versus $12.03/MWh).

On average, when using hourly data from the previous 3

months, i.e., 2016 samples, and a total of 37 features per

sample, the time for the whole estimation process takes 287

seconds to solve, with a standard deviation of 22 seconds,

on a personal Linux-based machine with 4 cores clocking at

2.90GHz and 6 GB of RAM. R and CPLEX 12.3 under GAMS

are used to process the data and solve the optimization models.

7

50 100 150 200

Price, $

Load in kW

50 100 150 200 250

Price in USD per MWh

Dec 04 Dec 06 Dec 08 Dec 10 Dec 12 Dec 14 Dec 16

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50 150

Temperature, °C

Load in kW

Temperature Outside in °C

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50 150

Dew point, °C

Load in kW

Dew Point in °C

Fig. 1. The upper and the middle plot show the load and the price,

respectively. The bottom plots represent the load in the vertical axis versus

the outside temperature and the dew point, on the left and on the right,

respectively. The data shown spans from the 4th to the 18th of December.

These running times depend on the number of data points and

on the data itself. We conclude that the running time makes this

methodology attractive for bidding on short-term electricity

markets.

Furthermore, in practice, we have parallelized a great deal

of the code using the High-Performance-Computing facility at

the Technical University of Denmark [27], achieving solution

times in the order of seconds, so that the proposed solution al-

gorithm can even be used to bid in current real-time/balancing

markets.

Also, parallel computing proves to be specially useful to

tune the penalty parameter Lthrough cross-validation. In this

regard, it is important to stress that both the value of Land the

bid parameters as a function of the features can be periodically

recomputed ofﬂine (for example, every day, or every week,

or every month) to capture potential changes in the pool

of consumers that may eventually deteriorate the prediction

performance of our method.

A. Benchmark Models

To test the quality of the market bid estimated by the

proposed methodology, we quantify and assess the extent

to which such a bid is able to predict the consumption of

the cluster of price-responsive loads. For the evaluation, we

compare two versions of the inverse optimization scheme

proposed in this paper with the Auto-Regressive model with

eXogenous inputs (ARX) described in [5]. Note that this time

series model was also applied by [5] to the same data set of

the Olympic Peninsula project. All in all, we benchmark three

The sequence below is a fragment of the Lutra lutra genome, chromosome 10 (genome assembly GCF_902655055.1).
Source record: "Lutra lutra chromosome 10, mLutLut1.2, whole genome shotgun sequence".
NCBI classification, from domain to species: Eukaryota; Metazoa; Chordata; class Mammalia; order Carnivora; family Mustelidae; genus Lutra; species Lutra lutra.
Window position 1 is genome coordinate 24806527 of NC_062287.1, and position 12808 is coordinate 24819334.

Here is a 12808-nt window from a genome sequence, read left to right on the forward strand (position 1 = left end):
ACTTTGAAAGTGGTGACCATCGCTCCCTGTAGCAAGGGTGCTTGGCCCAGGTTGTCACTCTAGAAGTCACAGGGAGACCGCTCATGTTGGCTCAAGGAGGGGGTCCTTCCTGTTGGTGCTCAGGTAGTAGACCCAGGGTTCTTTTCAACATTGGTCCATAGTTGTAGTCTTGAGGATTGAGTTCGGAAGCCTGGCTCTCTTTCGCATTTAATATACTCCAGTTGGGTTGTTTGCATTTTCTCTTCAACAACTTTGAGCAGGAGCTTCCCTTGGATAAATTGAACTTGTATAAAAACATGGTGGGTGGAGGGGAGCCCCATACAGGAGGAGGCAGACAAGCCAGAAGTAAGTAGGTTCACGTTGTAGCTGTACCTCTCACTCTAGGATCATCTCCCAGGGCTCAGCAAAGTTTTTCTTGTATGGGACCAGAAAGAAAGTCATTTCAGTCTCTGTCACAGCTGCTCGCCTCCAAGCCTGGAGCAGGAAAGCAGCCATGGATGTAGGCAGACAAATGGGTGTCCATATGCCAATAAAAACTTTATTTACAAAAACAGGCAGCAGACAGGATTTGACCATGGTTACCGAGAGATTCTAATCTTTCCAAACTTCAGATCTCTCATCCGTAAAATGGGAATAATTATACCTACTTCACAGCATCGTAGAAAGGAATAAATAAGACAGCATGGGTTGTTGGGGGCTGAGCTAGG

different models:

ARX, which stands for Auto-Regressive model with eX-

ogenous inputs [28]. This is the type of prediction model

used in [4] and [5]. The consumption xtis modeled as a

linear combination of past values of consumption up to lag

n,Xt−n={xt, . . . , xt−n}, and other explanatory variables

Zt={Zt, . . . , Zt−n}. In mathematical terms, an ARX model

can be expressed as xt=ϑxXt−n+ϑzZt+t,with

t∼N(0,σ2)and σ2is the variance.

Simple Inv This benchmark model consists in the utility-

reﬁning problem presented in Section IV-B, where the param-

eters of maximum pick-up and drop-off rates and consumption

limits are computed from past observed values of consumption

in a simple manner: we set the maximum pick-up and drop-

off rates to the maximum values taken on by these parameters

during the last seven days of observed data. All the features

are used to explain the variability in the block-wise marginal

utility function of the pool of price-responsive consumers:

outside temperature, solar radiation, wind speed, humidity,

dew point, pressure, and hour and week-day indicators. For

this model, we use B=12 blocks of utility. This benchmark

is inspired from the more simpliﬁed inverse optimization

scheme presented in [16] and [15] (note, however, that neither

[16], nor [15] consider the possibility of leveraging auxiliary

information, i.e., features, to better explain the data, unlike we

do for the problem at hand).

Inv This corresponds to the inverse optimization scheme

with features that we propose, which runs following the two-

step estimation procedure described in Section IV with B=12

blocks of utility. Here we only use the outside temperature

and hourly indicator variables as features. We re-parametrize

weights wtwith respect to a single parameter, called forgetting

factor, and denoted as E≥0, in the following manner:

wt=gaptt

TEfor t∈ T and Tbeing the total number

of periods. The variable gap indicates whether the observation

was correctly measured (gap = 1) or not (gap = 0). Parameter

Eindicates how rapidly the weight drops (how rapidly the

model forgets). When E= 0, the weight of the observations